As appearing in | Jan., 2022 | by 

‘Girl Powder,’ Scaasi’s glamour, New Threads make up Avenir’s Spring 2022 exhibits

Colorado State University Ph.D. student Kate Schmidt wants to make fashionable, functional winter sports clothing for women. She absolutely would love to see her Girl Powder collection – a portfolio of seven skiing looks that comprises one of three exhibits opening Feb. 1 at the Avenir Museum of Design and Merchandising – all over the slopes of Colorado and beyond. 

But she does not think she could put the originals on herself. “I really like to ski, but I don’t think I could ever see myself actually wearing the garments unless they were professionally produced, just because I spent so much time on them that I don’t want anything to happen to them,” said Schmidt. 

“So, it is like I don’t view them as actual wearable garments, but they are, they’re completely wearable. It’s just I don’t want to ruin them.” 

Along with the Girl Powder collection, the Avenir also will unveil New Threads Spring 2022 and an exhibit from noted designer Arnold Scaasi, who dressed many U.S. first ladies and movie stars.

From schoolwork to display 

Schmidt, who graduated from CSU in 2020 with an M.S. from the Department of Design and Merchandising, is seeking a Ph.D. from CSU’s School of Education so that she can be a professor. 

“I did qualitative research during my masters that showed a little bit of unhappiness in the women that I interviewed with the options and availability of the garments that suited their needs,” said Schmidt, who upcycled a mink coat for trim and a puffer vest for combination shorts and leggings. “I hope that (people) can feel the emotional connection that I have to all the garments.” 

Megan Osborne, the Avenir’s assistant curator and collections manager, said the museum is “so happy” to present Girl Powder, which is described as outfits that embrace athleticism and functionality while holding femininity at the crux. 

“The ability to exhibit the exceptional work produced by our DM graduate students is a thrill for us,” Osborne said. “Kate’s work is beautifully constructed and thoughtfully designed. I am excited for visitors to learn more about the rigorous academic research that was undertaken as the foundation of this collection.” 

Working, teaching, designing 

Schmidt said she did not know her coursework would later result in an exhibit. “It was a surprise, like a really good surprise, though,” she said. “I feel like the nerve-wracking part is over. I get to enjoy the fruits of my labor finally.” 

Though she is working on her Ph.D. and teaching this semester, Schmidt is still working in the fashion industry. She said she is an apparel designer at Smartwool in Denver and doing design work for Krimson Klover, both in contract positions.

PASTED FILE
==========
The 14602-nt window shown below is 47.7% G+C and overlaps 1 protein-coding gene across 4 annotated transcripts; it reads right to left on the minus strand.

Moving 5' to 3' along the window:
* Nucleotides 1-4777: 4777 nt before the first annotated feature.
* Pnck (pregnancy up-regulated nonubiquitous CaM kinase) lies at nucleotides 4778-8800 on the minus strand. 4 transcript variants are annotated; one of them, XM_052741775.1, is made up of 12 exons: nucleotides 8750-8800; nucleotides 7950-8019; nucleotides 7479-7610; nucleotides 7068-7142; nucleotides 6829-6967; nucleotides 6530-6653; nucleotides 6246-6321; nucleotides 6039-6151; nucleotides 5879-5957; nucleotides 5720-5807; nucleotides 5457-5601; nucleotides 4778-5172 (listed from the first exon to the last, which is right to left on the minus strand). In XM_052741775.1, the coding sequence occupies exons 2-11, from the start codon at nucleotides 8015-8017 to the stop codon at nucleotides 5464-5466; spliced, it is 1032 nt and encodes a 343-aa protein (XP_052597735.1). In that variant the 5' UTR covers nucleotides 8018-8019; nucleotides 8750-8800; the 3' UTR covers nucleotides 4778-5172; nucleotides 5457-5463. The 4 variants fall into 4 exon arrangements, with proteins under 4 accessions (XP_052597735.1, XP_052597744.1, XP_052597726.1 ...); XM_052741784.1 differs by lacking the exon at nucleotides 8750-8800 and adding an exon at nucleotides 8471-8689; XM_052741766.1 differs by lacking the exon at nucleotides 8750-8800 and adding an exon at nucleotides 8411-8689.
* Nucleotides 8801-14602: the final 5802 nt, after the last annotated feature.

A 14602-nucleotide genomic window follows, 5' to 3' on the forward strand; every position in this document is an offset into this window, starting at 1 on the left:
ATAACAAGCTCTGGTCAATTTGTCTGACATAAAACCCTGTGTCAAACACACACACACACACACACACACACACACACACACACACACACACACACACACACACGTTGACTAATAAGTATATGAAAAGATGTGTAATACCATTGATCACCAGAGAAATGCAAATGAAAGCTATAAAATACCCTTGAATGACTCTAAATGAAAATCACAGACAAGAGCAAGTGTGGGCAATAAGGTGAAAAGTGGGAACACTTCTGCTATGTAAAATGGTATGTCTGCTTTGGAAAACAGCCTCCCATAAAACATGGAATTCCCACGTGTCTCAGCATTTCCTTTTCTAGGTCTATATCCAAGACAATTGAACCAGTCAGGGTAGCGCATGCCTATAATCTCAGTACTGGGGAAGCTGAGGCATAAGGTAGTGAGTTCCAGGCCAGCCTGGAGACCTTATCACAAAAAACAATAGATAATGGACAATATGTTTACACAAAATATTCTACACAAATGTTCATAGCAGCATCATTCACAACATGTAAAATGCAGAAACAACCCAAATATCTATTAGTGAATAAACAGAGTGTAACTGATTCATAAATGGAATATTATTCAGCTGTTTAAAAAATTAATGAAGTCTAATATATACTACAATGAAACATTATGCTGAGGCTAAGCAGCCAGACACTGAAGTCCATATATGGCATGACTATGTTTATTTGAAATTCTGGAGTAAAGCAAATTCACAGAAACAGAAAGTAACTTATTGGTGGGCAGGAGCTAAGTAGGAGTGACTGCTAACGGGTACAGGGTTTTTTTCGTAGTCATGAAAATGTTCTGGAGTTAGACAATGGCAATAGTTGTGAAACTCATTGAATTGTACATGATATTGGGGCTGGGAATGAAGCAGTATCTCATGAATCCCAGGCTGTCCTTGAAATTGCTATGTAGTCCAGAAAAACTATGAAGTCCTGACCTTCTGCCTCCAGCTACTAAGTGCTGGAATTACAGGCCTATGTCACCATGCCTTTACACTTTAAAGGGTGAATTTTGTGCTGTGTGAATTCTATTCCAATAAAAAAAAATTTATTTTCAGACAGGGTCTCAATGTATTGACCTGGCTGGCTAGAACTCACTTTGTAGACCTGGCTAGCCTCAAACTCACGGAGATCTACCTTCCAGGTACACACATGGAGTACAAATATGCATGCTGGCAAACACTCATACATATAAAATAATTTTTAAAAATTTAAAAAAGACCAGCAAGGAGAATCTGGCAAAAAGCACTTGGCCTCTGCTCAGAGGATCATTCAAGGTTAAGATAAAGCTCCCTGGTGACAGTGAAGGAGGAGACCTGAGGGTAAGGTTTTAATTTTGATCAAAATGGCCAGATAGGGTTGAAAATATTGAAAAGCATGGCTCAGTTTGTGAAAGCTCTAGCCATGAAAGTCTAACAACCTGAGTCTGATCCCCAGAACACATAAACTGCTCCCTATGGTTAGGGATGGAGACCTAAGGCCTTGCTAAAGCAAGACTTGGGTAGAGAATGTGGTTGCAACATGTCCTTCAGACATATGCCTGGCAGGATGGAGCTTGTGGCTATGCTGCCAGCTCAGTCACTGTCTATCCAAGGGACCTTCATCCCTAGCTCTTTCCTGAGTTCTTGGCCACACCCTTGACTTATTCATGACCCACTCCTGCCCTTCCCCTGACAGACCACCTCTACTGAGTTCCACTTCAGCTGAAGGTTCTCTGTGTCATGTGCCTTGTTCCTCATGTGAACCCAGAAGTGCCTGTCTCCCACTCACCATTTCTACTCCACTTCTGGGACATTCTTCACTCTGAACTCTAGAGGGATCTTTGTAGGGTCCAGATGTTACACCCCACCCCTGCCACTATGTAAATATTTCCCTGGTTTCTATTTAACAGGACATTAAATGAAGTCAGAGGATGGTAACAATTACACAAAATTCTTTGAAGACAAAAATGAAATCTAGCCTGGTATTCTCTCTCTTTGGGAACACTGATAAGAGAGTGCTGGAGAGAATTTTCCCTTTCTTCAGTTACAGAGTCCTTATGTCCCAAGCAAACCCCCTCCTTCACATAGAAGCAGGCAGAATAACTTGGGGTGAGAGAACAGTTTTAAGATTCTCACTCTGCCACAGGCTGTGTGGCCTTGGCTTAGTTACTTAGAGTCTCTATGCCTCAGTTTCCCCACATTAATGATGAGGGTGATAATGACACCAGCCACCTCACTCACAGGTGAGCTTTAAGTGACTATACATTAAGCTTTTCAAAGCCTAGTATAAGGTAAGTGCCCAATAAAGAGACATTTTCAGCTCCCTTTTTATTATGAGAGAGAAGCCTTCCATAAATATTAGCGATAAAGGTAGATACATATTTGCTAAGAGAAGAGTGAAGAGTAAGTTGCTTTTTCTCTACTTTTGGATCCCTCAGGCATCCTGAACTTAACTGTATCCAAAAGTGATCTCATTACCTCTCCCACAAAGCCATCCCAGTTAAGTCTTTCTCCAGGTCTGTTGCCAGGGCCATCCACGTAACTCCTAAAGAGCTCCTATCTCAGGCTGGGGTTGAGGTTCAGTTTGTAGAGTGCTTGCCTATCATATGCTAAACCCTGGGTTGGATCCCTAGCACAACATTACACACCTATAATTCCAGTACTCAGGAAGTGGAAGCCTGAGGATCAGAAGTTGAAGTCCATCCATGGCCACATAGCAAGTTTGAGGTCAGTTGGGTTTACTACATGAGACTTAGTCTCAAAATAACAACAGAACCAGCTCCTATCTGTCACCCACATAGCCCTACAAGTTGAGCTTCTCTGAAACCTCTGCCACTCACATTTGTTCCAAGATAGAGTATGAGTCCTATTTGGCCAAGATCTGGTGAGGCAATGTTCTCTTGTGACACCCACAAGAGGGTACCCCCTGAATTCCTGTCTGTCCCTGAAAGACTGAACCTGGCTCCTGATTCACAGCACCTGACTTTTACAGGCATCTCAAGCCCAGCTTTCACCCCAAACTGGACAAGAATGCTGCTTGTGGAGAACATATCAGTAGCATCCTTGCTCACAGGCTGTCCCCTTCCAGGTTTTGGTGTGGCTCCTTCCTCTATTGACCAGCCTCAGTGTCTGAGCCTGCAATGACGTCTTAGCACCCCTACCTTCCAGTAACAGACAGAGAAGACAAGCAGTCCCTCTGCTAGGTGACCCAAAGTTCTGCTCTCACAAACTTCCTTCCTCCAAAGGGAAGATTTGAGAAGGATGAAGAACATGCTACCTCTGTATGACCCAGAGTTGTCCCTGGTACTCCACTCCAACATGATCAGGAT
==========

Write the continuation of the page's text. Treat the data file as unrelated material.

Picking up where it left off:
Schmidt’s exhibit will be on display through May 6, and she is glad her fiancé plus other family, friends and colleagues will get a chance to see her work. 

“It definitely was a passion project and a labor of love in many ways,” she said. “I really hope that that shines through.”

Scaasi: Elegance and Glamour from Day to Night  

Scaasi, who died in 2015, created fashionably chic clothing from the mid to late 20th century. His clients ranged from celebrities to socialites and the political elite. “Clothes with some adornment are more interesting to look at and more fun to wear,” Scassi once said. 

The museum wrote that the “dazzling collection of glamorous evening wear and stylishly smart daywear from the permanent collection of the Avenir Museum will be on view” until July 1. The designer donated the collection to CSU in the mid-1990s. 

“This exhibition is an exploration of Arnold Scaasi’s love of color,” Osborne said. “He used color throughout his career but was really able to hone the power of bright vibrantly colored garments in the last few decades of his working life. 

“The pieces are fun and glamorous while staying true to the elegant style and expertly constructed garments Scaasi was known for.”

New Threads Spring 2022 

In the New Threads exhibit, the museum invites visitors to learn what makes an object “museum worthy” and how the lengthy process takes place once it has been identified for acceptance. Osborne said this collection is the sixth installment of this exhibition, which will be an ongoing display. 

“We explore what about the object made it interesting to us and why we wanted to add it to the permanent collection,” Osborne said. “The eclectic Spring ‘22 installment includes a turn of the 20th century Macedonian wedding apron, a little black dress by YSL and a ‘Niddy Noddy.’”